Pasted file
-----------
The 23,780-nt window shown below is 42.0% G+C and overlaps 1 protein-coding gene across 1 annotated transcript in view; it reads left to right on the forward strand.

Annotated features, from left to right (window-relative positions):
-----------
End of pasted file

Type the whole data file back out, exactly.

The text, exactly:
The 23,780-nt window shown below is 42.0% G+C and overlaps 1 protein-coding gene across 1 annotated transcript in view; it reads left to right on the forward strand.

Annotated features, from left to right (window-relative positions):